Here, McAulay (Where the Buffalo Fight, 1987 paperback), a retired Australian officer, presents an arresting account of one of the decisive naval battles of WW II, and, despite somewhat awkward narration, does a good job of analyzing the human and strategic factors underlying this crucial Allied victory. By March 1943, defeats at Midway and Guadalcanal had checked the progress of the Japanese Imperial Navy after its dizzying victories over American, British, and Dutch naval forces in the early stages of the war. Nonetheless, the presence of Japanese forces in New Guinea stubbornly continued to threaten Australia. In particular, despite some reverses in New Guinea, the Imperial Army continued to hold Lae, a strategic position on the coast of northeast New Guinea, and planned to deliver a formidable armed force to Lae by convoy. As a result of American intercepts of Japanese coded messages (and inspired guesswork by American general George Kenney and Australian commander ``Blackjack'' Walker), the Allied air forces—a motley band of Australians and Americans flying a makeshift collection of aircraft—were able to attack and destroy the convoy without major losses. McAulay's narrative is largely a description of this destruction, from the point of view of both Allied fliers and Japanese soldiers and sailors (the author's extensive use of Japanese diaries is fascinating and effective). However, while McAulay's account is informative and forthright, his prose style becomes turgid at times; and he fails to discuss adequately the strategic importance of the battle (which represented the final defeat of the Japanese military in its drive toward Australia). Nonetheless, the inherent drama of the story makes for compelling reading about an important and oft-neglected naval engagement. (Twenty-four pages of b&w photographs—not seen.)

Pub Date: Aug. 19, 1991

ISBN: 0-312-05820-9

Page Count: 256

Publisher: St. Martin's

Review Posted Online: May 20, 2010

Kirkus Reviews Issue: July 1, 1991

Did you like this book?

No Comments Yet

The author's youthfulness helps to assure the inevitable comparison with the Anne Frank diary although over and above the...


Elie Wiesel spent his early years in a small Transylvanian town as one of four children. 

He was the only one of the family to survive what Francois Maurois, in his introduction, calls the "human holocaust" of the persecution of the Jews, which began with the restrictions, the singularization of the yellow star, the enclosure within the ghetto, and went on to the mass deportations to the ovens of Auschwitz and Buchenwald. There are unforgettable and horrifying scenes here in this spare and sombre memoir of this experience of the hanging of a child, of his first farewell with his father who leaves him an inheritance of a knife and a spoon, and of his last goodbye at Buchenwald his father's corpse is already cold let alone the long months of survival under unconscionable conditions.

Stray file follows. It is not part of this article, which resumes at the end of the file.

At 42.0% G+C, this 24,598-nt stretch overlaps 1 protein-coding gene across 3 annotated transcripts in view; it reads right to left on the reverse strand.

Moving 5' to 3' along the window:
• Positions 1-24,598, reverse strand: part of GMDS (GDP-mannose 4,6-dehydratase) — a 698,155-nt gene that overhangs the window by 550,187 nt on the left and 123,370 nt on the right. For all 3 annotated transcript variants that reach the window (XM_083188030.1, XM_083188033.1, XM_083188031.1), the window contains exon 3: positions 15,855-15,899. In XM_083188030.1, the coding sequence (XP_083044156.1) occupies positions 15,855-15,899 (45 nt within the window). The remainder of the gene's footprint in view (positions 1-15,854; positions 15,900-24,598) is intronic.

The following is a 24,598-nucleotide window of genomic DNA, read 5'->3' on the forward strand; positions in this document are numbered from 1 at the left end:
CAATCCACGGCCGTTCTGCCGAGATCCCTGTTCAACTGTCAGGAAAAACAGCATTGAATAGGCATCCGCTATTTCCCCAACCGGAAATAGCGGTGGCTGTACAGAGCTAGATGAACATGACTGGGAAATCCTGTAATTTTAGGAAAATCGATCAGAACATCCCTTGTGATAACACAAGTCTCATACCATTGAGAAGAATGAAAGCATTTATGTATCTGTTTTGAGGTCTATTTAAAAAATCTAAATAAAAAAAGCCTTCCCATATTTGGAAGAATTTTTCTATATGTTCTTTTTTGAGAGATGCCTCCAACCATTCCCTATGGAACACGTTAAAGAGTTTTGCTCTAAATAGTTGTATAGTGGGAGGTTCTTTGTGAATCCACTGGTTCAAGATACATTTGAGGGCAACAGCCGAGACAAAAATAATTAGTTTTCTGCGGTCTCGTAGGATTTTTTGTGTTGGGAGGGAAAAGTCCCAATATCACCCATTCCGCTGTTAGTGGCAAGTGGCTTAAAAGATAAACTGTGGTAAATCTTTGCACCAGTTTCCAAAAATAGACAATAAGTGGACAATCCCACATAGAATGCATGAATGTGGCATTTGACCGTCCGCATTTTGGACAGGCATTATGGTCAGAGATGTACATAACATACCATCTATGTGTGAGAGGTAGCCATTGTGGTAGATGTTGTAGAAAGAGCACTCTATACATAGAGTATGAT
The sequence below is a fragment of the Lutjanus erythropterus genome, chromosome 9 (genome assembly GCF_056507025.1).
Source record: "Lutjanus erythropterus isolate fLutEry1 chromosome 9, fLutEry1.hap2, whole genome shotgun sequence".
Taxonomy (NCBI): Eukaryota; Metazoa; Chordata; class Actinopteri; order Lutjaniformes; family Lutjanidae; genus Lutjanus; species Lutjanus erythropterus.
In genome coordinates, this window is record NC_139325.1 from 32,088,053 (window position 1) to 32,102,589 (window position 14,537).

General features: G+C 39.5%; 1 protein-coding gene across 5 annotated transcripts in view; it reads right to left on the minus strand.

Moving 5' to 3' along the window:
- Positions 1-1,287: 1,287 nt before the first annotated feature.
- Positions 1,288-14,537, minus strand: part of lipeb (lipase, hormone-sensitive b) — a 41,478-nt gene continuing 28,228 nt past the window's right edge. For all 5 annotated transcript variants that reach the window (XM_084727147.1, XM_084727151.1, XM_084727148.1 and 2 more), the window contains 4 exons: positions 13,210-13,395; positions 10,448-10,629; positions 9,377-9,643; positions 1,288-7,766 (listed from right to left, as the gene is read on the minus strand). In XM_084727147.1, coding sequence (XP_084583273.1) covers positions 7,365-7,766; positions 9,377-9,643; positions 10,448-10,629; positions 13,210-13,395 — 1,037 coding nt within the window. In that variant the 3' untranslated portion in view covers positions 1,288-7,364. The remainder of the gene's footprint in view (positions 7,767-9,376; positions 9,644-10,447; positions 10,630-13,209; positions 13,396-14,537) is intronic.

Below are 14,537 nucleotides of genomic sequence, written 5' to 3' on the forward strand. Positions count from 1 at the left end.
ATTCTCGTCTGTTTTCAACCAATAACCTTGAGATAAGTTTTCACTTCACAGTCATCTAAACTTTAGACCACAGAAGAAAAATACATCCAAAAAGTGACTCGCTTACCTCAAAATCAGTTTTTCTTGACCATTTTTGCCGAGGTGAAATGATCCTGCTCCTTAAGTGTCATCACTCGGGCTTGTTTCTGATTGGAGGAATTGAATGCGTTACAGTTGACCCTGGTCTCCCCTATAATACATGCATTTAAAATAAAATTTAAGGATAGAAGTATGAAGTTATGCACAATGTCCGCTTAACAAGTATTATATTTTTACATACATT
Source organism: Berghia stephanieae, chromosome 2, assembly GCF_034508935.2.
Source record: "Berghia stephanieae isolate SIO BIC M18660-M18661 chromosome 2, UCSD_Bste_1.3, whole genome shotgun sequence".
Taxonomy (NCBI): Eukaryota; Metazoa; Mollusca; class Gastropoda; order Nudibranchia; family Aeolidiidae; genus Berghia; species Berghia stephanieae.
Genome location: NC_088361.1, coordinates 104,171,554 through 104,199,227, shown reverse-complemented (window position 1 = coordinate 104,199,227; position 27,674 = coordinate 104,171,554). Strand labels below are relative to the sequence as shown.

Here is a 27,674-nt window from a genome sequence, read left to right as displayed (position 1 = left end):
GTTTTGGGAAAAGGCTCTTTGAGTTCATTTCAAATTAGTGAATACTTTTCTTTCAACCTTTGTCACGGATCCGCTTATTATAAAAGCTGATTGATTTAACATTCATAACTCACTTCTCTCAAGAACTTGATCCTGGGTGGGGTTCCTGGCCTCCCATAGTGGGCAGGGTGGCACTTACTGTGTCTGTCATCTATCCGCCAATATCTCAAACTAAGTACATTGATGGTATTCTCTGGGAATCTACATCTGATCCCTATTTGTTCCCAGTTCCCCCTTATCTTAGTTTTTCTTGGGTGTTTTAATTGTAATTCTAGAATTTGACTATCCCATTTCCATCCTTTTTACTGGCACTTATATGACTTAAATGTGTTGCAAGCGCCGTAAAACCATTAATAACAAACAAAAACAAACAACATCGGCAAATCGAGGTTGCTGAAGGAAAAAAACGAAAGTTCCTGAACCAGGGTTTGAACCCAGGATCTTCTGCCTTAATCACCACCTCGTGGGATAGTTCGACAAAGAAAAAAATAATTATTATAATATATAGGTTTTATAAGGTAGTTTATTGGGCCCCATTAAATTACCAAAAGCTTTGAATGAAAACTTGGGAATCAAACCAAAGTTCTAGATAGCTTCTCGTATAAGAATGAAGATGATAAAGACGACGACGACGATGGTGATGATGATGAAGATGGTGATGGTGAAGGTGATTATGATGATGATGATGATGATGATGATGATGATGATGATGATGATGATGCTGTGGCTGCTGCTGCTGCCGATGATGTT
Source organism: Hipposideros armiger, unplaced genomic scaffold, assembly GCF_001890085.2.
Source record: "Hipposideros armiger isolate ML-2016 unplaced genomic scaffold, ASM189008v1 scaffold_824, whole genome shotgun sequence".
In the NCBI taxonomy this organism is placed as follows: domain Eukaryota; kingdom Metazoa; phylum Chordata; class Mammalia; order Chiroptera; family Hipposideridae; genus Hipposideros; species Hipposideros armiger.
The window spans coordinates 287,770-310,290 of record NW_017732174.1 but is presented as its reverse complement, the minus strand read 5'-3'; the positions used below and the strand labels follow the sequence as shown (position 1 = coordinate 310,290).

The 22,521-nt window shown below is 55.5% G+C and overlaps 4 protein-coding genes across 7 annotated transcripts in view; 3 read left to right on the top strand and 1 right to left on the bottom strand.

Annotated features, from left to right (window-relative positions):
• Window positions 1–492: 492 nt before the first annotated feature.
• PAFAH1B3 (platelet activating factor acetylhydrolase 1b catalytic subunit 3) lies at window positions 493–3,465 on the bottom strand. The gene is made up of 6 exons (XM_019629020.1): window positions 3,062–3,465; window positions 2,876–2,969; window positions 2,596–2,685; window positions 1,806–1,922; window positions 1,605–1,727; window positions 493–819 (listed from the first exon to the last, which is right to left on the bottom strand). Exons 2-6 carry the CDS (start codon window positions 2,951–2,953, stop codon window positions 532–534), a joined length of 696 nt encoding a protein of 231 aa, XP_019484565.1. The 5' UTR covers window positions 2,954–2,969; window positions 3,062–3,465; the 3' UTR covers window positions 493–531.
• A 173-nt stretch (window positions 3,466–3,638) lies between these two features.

The author's youthfulness helps to assure the inevitable comparison with the Anne Frank diary although over and above the sphere of suffering shared, and in this case extended to the death march itself, there is no spiritual or emotional legacy here to offset any reader reluctance.

Pub Date: Jan. 16, 2006

ISBN: 0374500010

Page Count: 120

Publisher: Hill & Wang

Review Posted Online: Oct. 7, 2011

Kirkus Reviews Issue: Jan. 15, 2006

Did you like this book?


For Howard Zinn, long-time civil rights and anti-war activist, history and ideology have a lot in common. Since he thinks that everything is in someone's interest, the historian—Zinn posits—has to figure out whose interests he or she is defining/defending/reconstructing (hence one of his previous books, The Politics of History). Zinn has no doubts about where he stands in this "people's history": "it is a history disrespectful of governments and respectful of people's movements of resistance." So what we get here, instead of the usual survey of wars, presidents, and institutions, is a survey of the usual rebellions, strikes, and protest movements. Zinn starts out by depicting the arrival of Columbus in North America from the standpoint of the Indians (which amounts to their standpoint as constructed from the observations of the Europeans); and, after easily establishing the cultural disharmony that ensued, he goes on to the importation of slaves into the colonies. Add the laborers and indentured servants that followed, plus women and later immigrants, and you have Zinn's amorphous constituency. To hear Zinn tell it, all anyone did in America at any time was to oppress or be oppressed; and so he obscures as much as his hated mainstream historical foes do—only in Zinn's case there is that absurd presumption that virtually everything that came to pass was the work of ruling-class planning: this amounts to one great indictment for conspiracy. Despite surface similarities, this is not a social history, since we get no sense of the fabric of life. Instead of negating the one-sided histories he detests, Zinn has merely reversed the image; the distortion remains.

Pub Date: Jan. 1, 1979

ISBN: 0061965588

Page Count: 772

Publisher: Harper & Row

Review Posted Online: May 26, 2012

Kirkus Reviews Issue: Jan. 1, 1979

Did you like this book?

No Comments Yet